Navigating Turbulent Waters When Your Child’s Safe Place Becomes Shaken.
Moving with kids can be stressful for parents. It can also be stressful for kids. Home should be a safe place for children. So should family. But when the place a child calls home changes, insecurities and adjustments are prevalent.
When the waters are smooth, it’s easy to plan a move. Oftentimes, though, we hit choppy areas as we navigate through the maze of moving with kids in tow.
Children feel safe when their “normal” remains the same. When “normal” moves or changes, children can be left feeling insecure and unsafe.
Whether you’re moving across the street, across a state, or cross-country, children need to feel safe. As parents, how we navigate those waters can make a large difference in whether or not our children feel safe and secure.
Making moving with kids easier
I haven’t moved that often (only five times since we had kids) and I recognize there are moms out there who could write an entire book about moving. I won’t bother with the book because I’m not a pro. I’m just a mom who has been there. I’d like to share a few things that helped make our moves easier on our kids. In the end, it made life better for us.
(1)Know your child. Know what is important to him/her for security. Is it a blanket, a toy, a book, a night light, or something else? Make sure that item is packed last (and possibly hand carried by the child), so that it will be unpacked first. When everything else is in disarray, a child needs to be able to hang onto something that speaks of safety and security. If the boat seems rocky, he’ll feel more secure if he can grab a life jacket and hang on. When his parents or older siblings are busy with unpacking, he’ll have that treasure to hang onto. It’s a way for him to bring “home” with him. This is one of the best ways to make moving with kids easier on your kiddos.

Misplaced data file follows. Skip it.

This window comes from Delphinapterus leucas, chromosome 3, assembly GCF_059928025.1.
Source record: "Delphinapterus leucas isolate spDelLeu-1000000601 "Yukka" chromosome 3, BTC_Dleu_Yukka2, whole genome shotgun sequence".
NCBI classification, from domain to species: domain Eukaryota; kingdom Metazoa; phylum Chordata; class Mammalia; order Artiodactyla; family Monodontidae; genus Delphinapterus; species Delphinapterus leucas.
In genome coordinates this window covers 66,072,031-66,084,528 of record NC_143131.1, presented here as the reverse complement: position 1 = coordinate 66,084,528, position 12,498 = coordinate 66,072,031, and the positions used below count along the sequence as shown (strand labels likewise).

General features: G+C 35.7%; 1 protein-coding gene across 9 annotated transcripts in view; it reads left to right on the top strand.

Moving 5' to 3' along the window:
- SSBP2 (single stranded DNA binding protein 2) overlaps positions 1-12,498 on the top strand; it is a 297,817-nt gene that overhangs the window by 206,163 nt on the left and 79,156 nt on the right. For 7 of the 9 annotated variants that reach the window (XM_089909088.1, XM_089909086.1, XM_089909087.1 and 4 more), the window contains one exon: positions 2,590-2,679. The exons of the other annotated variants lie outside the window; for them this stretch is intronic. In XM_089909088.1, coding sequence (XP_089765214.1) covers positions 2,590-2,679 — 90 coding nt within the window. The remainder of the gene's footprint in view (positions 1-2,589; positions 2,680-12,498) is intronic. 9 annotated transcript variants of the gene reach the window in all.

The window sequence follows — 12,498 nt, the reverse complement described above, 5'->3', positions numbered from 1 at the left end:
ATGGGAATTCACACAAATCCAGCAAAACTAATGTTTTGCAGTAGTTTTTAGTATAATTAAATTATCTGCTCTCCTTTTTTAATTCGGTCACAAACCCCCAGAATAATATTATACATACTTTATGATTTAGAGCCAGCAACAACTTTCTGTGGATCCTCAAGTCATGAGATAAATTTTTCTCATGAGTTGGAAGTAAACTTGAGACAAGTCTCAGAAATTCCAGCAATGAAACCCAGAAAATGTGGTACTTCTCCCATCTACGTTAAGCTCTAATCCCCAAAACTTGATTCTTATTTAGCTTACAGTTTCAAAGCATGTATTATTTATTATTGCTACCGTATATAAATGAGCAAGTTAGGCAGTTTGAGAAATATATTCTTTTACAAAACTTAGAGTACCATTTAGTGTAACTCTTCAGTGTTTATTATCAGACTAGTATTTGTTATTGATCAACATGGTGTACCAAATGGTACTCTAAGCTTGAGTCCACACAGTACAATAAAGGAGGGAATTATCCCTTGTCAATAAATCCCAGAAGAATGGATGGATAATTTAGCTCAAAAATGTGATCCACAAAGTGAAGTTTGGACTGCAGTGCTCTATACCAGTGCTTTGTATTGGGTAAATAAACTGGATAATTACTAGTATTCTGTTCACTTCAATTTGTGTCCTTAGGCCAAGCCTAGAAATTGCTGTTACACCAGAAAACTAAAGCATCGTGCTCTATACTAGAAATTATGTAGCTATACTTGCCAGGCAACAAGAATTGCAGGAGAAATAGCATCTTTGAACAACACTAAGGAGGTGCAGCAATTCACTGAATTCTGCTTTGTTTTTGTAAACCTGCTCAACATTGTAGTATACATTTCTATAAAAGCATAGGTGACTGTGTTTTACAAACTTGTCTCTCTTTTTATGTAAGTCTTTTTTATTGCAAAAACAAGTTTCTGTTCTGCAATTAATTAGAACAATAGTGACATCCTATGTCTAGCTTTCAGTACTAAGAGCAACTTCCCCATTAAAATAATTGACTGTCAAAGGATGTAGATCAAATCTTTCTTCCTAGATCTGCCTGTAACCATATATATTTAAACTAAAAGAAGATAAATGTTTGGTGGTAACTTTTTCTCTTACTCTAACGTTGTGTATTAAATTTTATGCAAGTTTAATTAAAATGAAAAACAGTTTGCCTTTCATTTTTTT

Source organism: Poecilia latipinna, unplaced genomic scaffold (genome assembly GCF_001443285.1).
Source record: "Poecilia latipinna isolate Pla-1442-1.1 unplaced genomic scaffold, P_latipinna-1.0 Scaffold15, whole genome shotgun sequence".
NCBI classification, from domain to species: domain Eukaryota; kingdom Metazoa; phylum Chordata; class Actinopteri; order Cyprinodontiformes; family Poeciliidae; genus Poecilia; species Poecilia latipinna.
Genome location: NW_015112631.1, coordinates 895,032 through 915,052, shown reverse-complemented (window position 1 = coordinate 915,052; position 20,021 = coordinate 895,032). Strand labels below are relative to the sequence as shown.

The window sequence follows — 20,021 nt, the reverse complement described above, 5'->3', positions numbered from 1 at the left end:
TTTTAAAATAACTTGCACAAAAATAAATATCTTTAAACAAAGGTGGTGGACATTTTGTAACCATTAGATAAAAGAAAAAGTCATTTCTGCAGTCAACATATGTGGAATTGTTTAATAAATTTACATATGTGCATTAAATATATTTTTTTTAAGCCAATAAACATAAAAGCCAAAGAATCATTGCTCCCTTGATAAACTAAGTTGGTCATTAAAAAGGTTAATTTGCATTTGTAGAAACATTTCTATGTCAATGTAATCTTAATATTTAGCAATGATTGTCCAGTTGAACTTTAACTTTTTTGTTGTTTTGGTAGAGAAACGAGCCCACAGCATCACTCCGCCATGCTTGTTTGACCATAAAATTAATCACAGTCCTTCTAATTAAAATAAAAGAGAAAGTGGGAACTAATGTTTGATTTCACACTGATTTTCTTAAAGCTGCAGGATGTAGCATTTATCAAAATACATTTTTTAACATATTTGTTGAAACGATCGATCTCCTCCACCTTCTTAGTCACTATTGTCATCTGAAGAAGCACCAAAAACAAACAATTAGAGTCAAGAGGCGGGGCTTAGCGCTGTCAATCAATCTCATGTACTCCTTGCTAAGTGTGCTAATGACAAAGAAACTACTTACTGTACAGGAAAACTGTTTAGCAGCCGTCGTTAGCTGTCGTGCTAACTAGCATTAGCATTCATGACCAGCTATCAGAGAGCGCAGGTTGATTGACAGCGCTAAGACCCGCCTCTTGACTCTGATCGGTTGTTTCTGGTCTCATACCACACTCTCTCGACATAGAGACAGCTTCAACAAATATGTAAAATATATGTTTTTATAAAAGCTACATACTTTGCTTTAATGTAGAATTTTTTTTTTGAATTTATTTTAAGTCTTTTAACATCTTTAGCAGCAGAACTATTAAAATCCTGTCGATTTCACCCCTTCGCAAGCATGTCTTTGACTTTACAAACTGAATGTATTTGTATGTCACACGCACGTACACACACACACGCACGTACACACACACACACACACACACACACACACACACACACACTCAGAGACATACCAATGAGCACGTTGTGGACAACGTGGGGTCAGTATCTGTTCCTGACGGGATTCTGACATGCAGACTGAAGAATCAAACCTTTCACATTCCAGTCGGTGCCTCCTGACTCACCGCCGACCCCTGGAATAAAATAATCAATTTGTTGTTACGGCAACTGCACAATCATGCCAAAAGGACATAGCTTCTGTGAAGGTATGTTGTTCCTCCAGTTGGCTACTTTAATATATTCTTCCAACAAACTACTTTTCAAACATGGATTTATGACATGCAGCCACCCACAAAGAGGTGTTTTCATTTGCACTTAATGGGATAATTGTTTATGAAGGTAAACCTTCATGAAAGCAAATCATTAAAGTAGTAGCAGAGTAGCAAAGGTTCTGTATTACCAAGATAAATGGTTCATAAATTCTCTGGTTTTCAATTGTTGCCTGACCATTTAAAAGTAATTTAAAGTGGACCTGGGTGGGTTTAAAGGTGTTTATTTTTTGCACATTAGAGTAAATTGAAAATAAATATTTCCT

(2)Let your child help. Together, pack a bag with the things you will need for your first night in the new house. This can be done a week or two ahead. Bed covers, pillows, sheets, PJs and clean clothes for the next day are essentials. Don’t forget toilet articles and a night light. When a child snuggles down into sheets that smell like the-other-house-home, he will sleep better. [Incidentally, when we traveled when our kids were small, I used to strip the sheet off the crib and take it with me. You can be sure that when my baby woke up in the middle of the night in a strange place, it still smelled like home. I didn’t research any studies on this, but I know my kids slept well in strange places, and I think that’s why.] When you’re traveling unchartered waters, it’s better to use a boat with which you’re familiar than trying out a new one. Newness can be exciting, but it’s safer and better to stick with what is familiar for this launch.
(3)Make moving with kids an adventure. If you’re not excited about the move, you can be sure your children will pick up on those vibes. Remember that, and get excited! Your emotions will catch up if you act like you really are excited. Pick up some fun things – new toys, bubbles, books, games, etc. — and show them to your kids before you move. Let them help you pack them in a special container that they get to open when they arrive at their new house! This helps build excitement and anticipation. They might not be crazy about moving, but they’ll look forward to opening this tub once they arrive. Knowing that rapids are up ahead can be exciting if the tour guide is prepared and lets you know it’s going to be a lot of fun. So be your children’s tour guide. Announce that rapids are coming up and that it’s going to be a blast. Then make it just that.